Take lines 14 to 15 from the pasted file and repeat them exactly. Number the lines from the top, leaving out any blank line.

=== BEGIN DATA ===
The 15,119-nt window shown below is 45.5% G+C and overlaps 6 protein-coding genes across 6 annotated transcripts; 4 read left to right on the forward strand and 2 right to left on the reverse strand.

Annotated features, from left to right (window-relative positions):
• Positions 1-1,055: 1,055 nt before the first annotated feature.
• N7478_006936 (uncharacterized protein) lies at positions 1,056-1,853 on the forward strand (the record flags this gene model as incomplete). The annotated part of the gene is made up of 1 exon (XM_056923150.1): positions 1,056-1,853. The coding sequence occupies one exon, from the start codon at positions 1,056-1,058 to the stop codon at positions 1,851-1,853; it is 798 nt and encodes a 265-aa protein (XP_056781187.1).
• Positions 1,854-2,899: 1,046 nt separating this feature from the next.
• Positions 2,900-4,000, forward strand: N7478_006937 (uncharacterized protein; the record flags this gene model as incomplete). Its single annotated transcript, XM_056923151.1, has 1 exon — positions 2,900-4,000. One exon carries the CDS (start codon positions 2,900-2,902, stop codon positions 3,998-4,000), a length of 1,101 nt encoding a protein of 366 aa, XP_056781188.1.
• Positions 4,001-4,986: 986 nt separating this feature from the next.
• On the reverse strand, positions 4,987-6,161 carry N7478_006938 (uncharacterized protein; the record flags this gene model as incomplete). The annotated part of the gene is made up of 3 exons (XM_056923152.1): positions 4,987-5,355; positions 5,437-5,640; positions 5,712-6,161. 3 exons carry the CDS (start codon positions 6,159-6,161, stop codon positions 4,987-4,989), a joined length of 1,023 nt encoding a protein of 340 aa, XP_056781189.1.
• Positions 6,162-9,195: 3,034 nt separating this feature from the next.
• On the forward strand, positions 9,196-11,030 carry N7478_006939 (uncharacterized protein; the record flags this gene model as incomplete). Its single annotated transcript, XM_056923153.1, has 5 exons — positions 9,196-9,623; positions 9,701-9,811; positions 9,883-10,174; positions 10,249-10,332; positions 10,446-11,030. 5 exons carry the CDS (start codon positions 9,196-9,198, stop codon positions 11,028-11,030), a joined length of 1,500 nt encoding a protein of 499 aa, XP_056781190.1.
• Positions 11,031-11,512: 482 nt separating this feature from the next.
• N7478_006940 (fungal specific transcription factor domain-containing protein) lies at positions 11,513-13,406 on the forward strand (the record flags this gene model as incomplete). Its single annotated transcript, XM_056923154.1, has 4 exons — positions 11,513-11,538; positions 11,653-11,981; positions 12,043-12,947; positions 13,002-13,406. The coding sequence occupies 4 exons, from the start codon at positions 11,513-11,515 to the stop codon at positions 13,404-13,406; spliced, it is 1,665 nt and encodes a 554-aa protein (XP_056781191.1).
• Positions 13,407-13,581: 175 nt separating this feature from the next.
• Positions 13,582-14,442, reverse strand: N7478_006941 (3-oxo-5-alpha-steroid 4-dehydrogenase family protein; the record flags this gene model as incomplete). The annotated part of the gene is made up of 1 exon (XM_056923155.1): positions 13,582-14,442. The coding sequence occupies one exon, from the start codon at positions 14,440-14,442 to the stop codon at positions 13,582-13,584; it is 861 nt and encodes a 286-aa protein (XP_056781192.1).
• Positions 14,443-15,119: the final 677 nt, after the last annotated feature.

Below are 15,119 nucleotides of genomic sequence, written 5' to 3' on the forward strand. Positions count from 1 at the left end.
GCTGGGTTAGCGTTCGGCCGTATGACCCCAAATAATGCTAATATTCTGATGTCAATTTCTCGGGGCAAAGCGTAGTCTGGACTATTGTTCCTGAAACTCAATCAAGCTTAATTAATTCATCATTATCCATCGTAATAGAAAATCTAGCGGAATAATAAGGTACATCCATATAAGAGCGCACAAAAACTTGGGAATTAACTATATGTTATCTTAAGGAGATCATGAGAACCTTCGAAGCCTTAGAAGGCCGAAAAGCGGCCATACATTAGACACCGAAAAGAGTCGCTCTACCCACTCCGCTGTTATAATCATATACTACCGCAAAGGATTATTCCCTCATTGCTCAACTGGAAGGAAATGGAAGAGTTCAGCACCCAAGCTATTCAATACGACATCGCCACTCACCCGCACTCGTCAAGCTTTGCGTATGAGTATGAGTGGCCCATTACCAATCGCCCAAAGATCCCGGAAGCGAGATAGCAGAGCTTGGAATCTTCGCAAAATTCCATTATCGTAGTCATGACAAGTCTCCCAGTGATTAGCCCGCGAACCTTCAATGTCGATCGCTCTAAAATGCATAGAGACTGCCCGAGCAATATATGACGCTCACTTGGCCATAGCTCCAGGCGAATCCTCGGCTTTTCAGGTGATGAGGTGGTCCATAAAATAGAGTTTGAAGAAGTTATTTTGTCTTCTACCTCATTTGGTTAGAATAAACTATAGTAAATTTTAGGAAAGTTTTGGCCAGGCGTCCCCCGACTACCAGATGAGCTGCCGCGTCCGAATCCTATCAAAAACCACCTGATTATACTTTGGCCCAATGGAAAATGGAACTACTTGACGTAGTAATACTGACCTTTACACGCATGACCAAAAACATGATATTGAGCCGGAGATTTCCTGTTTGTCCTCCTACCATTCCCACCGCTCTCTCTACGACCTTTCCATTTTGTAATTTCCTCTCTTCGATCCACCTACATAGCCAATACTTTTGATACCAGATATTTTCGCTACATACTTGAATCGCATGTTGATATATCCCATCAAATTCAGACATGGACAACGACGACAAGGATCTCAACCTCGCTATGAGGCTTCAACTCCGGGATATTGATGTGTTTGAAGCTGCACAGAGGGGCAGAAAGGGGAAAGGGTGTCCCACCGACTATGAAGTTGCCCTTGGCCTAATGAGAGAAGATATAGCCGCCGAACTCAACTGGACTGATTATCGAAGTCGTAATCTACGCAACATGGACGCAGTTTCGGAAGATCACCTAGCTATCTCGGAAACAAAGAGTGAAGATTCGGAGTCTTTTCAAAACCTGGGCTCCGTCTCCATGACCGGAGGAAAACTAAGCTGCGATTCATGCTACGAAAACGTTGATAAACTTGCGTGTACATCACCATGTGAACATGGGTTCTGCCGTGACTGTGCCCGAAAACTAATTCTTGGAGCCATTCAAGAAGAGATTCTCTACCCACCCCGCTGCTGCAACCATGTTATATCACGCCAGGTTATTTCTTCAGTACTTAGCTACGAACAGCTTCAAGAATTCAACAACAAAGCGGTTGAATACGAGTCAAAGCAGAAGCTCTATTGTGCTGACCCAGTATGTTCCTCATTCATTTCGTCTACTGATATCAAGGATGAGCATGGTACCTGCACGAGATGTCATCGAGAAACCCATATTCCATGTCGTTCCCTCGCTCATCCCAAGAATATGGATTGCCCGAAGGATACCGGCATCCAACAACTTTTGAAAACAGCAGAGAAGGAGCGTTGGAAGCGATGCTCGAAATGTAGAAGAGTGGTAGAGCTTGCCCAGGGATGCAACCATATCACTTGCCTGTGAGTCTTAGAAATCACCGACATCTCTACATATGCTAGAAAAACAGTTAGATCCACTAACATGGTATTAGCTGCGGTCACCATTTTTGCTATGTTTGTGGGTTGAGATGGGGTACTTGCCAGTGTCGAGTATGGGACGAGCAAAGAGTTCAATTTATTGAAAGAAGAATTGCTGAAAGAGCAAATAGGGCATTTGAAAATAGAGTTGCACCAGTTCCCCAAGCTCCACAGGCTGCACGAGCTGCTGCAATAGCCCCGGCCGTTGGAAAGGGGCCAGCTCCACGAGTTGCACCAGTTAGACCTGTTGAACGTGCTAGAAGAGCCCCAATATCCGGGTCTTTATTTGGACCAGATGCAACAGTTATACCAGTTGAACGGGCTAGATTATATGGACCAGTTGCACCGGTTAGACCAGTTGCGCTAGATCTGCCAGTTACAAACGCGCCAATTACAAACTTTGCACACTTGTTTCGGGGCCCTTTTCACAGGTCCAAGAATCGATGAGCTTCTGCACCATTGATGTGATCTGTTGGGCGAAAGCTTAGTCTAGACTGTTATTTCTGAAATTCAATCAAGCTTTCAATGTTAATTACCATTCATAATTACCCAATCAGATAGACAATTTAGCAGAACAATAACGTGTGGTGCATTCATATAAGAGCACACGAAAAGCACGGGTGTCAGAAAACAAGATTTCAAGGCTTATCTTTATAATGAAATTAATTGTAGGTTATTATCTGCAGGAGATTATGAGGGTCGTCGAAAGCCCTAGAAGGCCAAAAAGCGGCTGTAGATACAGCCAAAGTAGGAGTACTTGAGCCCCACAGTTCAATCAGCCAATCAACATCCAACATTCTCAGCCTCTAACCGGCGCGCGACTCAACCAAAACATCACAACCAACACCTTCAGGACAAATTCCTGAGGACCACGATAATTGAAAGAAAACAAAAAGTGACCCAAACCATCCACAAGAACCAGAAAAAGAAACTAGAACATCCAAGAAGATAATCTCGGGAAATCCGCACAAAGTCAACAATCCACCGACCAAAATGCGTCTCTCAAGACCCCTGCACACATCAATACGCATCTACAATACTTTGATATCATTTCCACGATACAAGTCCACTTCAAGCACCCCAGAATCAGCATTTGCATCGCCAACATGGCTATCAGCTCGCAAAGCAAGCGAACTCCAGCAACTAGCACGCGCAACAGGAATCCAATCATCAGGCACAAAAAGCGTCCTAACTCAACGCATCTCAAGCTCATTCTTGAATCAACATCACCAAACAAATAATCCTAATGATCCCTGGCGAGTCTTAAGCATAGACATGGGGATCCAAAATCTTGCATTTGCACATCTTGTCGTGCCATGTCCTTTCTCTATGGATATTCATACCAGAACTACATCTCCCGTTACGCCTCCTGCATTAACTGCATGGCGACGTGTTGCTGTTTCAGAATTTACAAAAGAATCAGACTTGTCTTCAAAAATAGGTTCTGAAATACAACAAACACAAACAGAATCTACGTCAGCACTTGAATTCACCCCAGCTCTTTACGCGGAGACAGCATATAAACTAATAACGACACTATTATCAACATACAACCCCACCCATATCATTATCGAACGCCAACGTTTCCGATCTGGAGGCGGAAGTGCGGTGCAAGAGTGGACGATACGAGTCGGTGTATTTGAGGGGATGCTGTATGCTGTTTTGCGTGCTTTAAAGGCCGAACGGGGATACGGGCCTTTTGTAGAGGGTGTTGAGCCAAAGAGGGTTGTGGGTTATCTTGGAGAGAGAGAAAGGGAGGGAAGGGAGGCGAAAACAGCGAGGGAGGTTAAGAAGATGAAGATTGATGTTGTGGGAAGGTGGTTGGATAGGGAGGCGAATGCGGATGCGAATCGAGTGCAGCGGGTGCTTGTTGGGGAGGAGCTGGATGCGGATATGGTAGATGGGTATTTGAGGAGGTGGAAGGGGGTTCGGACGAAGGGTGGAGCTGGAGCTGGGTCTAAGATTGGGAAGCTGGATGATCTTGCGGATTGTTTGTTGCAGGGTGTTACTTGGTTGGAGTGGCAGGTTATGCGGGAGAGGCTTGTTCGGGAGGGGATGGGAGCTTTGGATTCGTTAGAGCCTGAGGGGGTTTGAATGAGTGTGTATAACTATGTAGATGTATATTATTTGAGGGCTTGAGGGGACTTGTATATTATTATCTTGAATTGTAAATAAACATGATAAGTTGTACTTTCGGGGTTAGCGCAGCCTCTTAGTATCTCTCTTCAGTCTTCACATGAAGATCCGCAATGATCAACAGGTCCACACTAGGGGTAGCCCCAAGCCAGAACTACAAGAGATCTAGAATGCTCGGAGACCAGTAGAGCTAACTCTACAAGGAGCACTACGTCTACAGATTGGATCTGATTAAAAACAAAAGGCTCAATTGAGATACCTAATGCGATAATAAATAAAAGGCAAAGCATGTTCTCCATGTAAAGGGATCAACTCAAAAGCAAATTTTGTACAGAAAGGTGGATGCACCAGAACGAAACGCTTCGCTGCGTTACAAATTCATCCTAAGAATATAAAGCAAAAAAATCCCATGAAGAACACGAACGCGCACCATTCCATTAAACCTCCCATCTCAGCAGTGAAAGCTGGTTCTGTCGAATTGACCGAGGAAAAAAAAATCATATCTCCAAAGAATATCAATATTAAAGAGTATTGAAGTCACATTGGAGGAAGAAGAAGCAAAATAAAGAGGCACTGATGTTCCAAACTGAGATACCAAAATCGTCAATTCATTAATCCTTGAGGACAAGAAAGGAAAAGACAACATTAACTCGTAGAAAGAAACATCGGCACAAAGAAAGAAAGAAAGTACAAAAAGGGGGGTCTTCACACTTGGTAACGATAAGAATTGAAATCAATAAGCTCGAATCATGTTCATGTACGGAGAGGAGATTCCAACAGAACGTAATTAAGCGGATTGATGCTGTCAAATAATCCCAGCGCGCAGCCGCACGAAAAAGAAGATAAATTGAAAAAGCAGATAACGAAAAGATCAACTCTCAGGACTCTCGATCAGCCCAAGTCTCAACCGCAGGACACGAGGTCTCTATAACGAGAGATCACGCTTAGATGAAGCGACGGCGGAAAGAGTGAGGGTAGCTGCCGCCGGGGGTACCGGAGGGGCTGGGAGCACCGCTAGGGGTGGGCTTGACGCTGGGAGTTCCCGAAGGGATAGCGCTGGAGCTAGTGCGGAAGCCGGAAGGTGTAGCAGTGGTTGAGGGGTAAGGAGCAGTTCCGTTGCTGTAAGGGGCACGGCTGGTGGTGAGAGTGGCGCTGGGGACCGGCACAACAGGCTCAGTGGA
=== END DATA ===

• Positions 13,582-14,442, reverse strand: N7478_006941 (3-oxo-5-alpha-steroid 4-dehydrogenase family protein; the record flags this gene model as incomplete). The annotated part of the gene is made up of 1 exon (XM_056923155.1): positions 13,582-14,442. The coding sequence occupies one exon, from the start codon at positions 14,440-14,442 to the stop codon at positions 13,582-13,584; it is 861 nt and encodes a 286-aa protein (XP_056781192.1).
• Positions 14,443-15,119: the final 677 nt, after the last annotated feature.